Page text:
Interactive Case Memories as Knowledge Mediators between Strategic Planners
and Technical Simulation Systems in the Electricity Supply Industry
This proposal is to investigate the use of Case Based Reasoning (CBR) [Kolodner,
93] in the form of Interactive Case Memories (ICMs) [Dearden, 95] as a
mediating technology for communicating knowledge between two domains of
expertise, each of which offers a distinct perspective on common
subject matter. We hope to uncover principles governing the use of CBR
in this mediating capacity, and to improve our understanding of the issues
arising when embedding case-based assistance to support the users of complex
As a case study, we aim to collaborate with EA Technology Ltd., via
ERCOS funding, in developing and evaluating an ICM to mediate between a
suite of tools that support the construction of simulations of electricity
supply networks based on detailed engineering knowledge, and strategic
planners working within the industry.
Strategic planners in the industry are concerned with the same artefacts
as power systems engineers, but their expertise may typically relate
more to financial planning and customer service issues and may not include
detailed knowledge of power systems. The ICM will be used to provide access
to, and interpretation of, the technical knowledge about the engineering
and mathematical modelling of electricity supply networks needed to permit
the strategic planners to construct and interpret detailed simulations.
The results of such simulations would be valuable in strategic planning
because of the need to evaluate the consequences of different investment
and maintenance policies.
This application of ICMs will extend knowledge of the use of case based
reasoning technology within user-interfaces to complex tools; will contrast
with previous work on interactive knowledge based systems which typically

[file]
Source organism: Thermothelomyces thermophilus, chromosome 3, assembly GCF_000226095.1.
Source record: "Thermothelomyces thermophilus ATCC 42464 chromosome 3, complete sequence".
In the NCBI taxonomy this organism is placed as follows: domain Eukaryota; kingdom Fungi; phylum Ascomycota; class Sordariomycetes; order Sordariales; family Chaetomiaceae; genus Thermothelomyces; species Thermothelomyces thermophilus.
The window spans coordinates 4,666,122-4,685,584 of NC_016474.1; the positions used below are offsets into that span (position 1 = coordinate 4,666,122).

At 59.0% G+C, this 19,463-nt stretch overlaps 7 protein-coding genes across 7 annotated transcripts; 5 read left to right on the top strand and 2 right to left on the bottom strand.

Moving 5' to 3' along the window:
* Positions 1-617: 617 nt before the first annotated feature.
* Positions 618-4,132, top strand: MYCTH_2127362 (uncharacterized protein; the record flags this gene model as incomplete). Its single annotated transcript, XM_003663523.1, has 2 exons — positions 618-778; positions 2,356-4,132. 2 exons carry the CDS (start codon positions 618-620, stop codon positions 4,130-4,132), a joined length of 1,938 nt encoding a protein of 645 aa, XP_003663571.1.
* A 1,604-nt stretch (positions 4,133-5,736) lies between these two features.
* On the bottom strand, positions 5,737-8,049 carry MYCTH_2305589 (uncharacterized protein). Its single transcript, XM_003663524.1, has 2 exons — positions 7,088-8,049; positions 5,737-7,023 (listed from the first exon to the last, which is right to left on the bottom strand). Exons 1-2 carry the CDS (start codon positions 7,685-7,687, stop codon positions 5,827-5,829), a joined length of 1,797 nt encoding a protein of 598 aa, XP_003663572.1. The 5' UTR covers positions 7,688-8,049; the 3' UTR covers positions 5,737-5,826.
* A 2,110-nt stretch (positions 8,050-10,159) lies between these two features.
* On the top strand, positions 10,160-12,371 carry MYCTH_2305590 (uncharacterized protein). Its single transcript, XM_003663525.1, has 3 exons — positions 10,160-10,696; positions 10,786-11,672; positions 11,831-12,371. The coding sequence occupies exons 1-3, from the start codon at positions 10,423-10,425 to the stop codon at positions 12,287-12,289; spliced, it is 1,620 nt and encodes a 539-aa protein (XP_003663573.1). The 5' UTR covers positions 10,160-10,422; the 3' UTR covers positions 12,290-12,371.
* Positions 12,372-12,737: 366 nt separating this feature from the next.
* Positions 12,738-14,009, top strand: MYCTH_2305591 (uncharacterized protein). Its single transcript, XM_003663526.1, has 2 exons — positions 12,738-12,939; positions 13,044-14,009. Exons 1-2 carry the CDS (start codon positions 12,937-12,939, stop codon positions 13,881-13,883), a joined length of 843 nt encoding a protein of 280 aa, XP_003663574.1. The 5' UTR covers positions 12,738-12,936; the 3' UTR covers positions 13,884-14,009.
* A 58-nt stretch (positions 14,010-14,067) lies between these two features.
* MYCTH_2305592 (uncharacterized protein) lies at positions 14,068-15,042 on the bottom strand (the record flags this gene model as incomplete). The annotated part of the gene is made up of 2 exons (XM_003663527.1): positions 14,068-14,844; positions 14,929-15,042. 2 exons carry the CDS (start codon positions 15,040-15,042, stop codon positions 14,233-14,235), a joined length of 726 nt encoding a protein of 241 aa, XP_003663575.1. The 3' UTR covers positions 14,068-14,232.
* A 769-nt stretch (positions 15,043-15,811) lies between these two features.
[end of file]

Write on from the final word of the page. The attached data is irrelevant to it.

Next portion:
assume that the user is either a novice in the domain, or an expert in
the same domain as the knowledge within the system; and will evaluate a
new approach to supporting the users of simulation tools.
In most applications of interactive knowledge based systems, the user is
assumed either to be a knowledge worker within the same domain of expertise
as the system, as in medical and legal expert systems[Keravnou & Washbrook,
89], or to be a novice, as in the case of simple fault diagnosis systems.
In contrast, in this project we propose to investigate an application of
an ICM to act as a mediator between two knowledge domains that have only
a limited overlap. The two knowledge domains we intend to study are the
technical simulation of power systems, and the strategic planning of electricity
supply services. These two domains share common units of discourse, but
offer substantially different perspectives. Constructing and interpreting
simulations of technical systems is typically time consuming and expensive.
It may require detailed knowledge of: the simulation language; the domain
to be modelled; the mathematical modelling techniques employed; and an
understanding of the issues of validation and qualification of the simulation
results [Murray-Smith, 94]. As a result of this complexity, strategic planners
in technical domains are often unable to benefit from the understanding
and information that simulation might provide [Kiviat, 91]. EA Technology
are currently developing a suite of tools that is intended to support simulations
of power systems based on detailed electrical engineering knowledge. We
hope to collaborate with EA Technology by investigating ways in which an
ICM can act as a mediator delivering the knowledge required to develop
and interpret such simulations to strategic planners in the electricity
One proposal that has been made to simplify simulation is the development
of domain specific simulation facilities that provide the user with simple
building blocks that correspond to significant concepts in a domain. This
approach is intended to permit the construction of coarse grained simulations
without requiring detailed knowledge of the simulation language. Agentsheets
[Repenning, 93] is an interface development environment in which domain
specific simulation facilities can be simply constructed. However, coarse
grained, low-fidelity simulations alone are insufficient to support critical
business planning decisions. To support such decision making, strategic
planners will require support in moving from coarse grained simulations
within a domain specific environment, to the editing and interpretation
of hi-fidelity simulations that make use of additional technical knowledge.
We propose to exploit work on CBR and ICMs in order to provide the necessary